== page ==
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Mayan Gold Potatoes
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Mayan Gold potatoes are moderately sized, elongated tubers that have an oval to oblong shape. The tubers also have a somewhat uniform, curved appearance that tapers to rounded, blunt ends. The skin is semi-smooth, yellow, and firm with a few medium-set eyes scattered across the surface. Underneath the skin, the flesh is dense, golden yellow, floury, and dry. When cooked, Mayan Gold potatoes have a soft and fluffy consistency with an earthy, rich, and nutty flavor.
Mayan Gold potatoes are available year-round, with a peak season in the late summer through fall.
Mayan Gold potatoes, botanically a part of the Solanum genus, are an early maincrop cultivar belonging to the Solanaceae or nightshade family. The variety was created specifically for the cold climate of the United Kingdom and was developed from a rare Solanum cultivar group known as Phureja, which are wild tubers native to Peru. Since their release to market in the early 21st century, Mayan Gold potatoes have been favored by chefs for their nutty, rich flavor and rapid cooking times. The tubers are also commonly grown in home gardens as a novel variety and are marketed as a specialty culinary potato in commercial products.
Mayan Gold potatoes are a good source of vitamins A and C, which are antioxidants that can boost the immune system, improve organ function, and increase collagen production within the body. The tubers also contain some fiber, potassium, and carotenoids, which are the bright yellow pigments found in the skin and flesh that act as antioxidants.
Mayan Gold potatoes are best suited for cooked applications such as roasting, baking, and steaming. The tubers are favored for their smaller size and cook at a rapid rate, making them a popular choice among restaurant chefs. They also develop a crispy exterior with a soft, fluffy interior. Mayan Gold potatoes can be sliced into wedges and roasted, mashed for a side dish, or sliced thinly into chips. The tubers can also be steamed, which retains the flesh’s golden hue, nutrients, and flavor. Mayan Gold potatoes pair well with spices such as cumin, turmeric, and paprika, herbs such as marjoram, thyme, coriander, parsley, and tarragon, tomatoes, carrots, onions, radish, and cucumber. The tubers will keep 1-4 weeks when stored in a cool, dry, and dark place.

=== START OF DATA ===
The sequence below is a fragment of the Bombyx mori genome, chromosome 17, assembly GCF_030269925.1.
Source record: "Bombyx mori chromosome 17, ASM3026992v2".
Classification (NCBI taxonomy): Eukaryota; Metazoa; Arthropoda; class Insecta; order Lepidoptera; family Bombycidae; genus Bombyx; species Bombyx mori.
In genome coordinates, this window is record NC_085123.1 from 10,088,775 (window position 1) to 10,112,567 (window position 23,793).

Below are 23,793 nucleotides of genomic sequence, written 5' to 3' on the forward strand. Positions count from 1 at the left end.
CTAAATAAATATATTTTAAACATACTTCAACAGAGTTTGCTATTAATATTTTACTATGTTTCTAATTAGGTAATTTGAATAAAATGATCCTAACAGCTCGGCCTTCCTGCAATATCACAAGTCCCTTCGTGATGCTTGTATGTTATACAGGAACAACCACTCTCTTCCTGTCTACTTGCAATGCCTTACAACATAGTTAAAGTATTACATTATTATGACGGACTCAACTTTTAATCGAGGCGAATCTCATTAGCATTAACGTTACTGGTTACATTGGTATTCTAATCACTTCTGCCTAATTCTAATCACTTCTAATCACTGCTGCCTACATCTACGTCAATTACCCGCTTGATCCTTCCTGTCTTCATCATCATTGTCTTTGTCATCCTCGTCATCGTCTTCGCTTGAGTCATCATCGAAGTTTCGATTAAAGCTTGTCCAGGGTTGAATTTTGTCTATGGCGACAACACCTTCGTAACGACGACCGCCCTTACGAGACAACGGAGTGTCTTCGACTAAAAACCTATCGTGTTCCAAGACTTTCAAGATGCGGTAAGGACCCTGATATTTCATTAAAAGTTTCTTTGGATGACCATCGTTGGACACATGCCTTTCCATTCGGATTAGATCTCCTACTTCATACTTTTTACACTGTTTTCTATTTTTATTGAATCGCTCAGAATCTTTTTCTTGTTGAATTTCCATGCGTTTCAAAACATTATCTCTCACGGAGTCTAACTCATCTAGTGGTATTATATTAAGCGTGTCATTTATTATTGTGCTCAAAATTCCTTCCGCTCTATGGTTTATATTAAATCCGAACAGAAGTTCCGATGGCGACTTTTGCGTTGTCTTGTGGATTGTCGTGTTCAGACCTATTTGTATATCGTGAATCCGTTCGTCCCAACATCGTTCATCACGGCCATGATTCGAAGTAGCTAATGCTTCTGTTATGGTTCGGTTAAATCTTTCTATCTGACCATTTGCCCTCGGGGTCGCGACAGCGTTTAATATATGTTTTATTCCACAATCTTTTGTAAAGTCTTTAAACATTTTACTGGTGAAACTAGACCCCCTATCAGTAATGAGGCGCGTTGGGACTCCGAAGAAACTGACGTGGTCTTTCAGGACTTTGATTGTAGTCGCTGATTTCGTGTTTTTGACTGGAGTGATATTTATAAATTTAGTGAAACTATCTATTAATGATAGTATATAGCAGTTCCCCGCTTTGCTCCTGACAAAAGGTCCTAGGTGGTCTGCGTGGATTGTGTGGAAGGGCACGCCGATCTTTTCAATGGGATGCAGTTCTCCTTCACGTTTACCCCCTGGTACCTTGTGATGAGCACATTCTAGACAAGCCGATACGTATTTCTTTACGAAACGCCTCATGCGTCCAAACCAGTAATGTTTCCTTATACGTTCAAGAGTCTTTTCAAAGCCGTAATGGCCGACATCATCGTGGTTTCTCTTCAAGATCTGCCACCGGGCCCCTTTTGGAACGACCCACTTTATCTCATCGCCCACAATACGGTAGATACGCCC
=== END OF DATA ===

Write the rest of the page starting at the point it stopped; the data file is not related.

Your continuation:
Mayan Gold potatoes were one of the first varieties created in the United Kingdom that were descendants of potatoes from the Phureja cultivar group. This group is native to Peru and is a wild species that grows well in areas with mild climates. The Scottish Crop Research Institute of the United Kingdom took the wild potatoes from this group and crossed them with other Solanum tuberosum species to create the Mayan Gold potatoes that are available in the modern-day markets. Chefs highly praise these tubers for their rich, nutty flavor, which is attributed to the wild potato parent variety, and the cultivar has earned a favorable reputation as a culinary tuber. Chef Antony Worrall Thompson, the owner of The Greyhound restaurant in the United Kingdom, highly favors Mayan Gold potatoes and is just one of the many chefs who believe the variety is one of the best roasting potatoes. Thompson even featured the variety in his cooking demonstration at The British Potato Event in 2007, which is an event in Harrogate, England, where potato industry experts can network to discover new varieties, discuss yearly health requirements, and learn improved cultivation habits.
Mayan Gold potatoes were created by the Scottish Crop Research Institute in the United Kingdom and were bred from wild potato varieties known as phureja, which are native to the Andes Mountains region of Peru. The variety was released after fifteen years of research in the United Kingdom in collaboration with supplier Agent Greenvale AP in the early 21st century and was specifically designed to be able to survive the cold and wet European climate. Today Mayan Gold potatoes are available at specialty grocers across the United Kingdom and are grown in home gardens in other regions of Europe. The variety has also been sent to Kenya, Africa, for local cultivation and has seen some commercial success.
Recipes that include Mayan Gold Potatoes. One is easiest, three is harder.
|Morghew||Roasted Mayan Gold with Sage & Onion|
|Easy Cheesy Vegetarian||Crispy Baked Potato Wedges|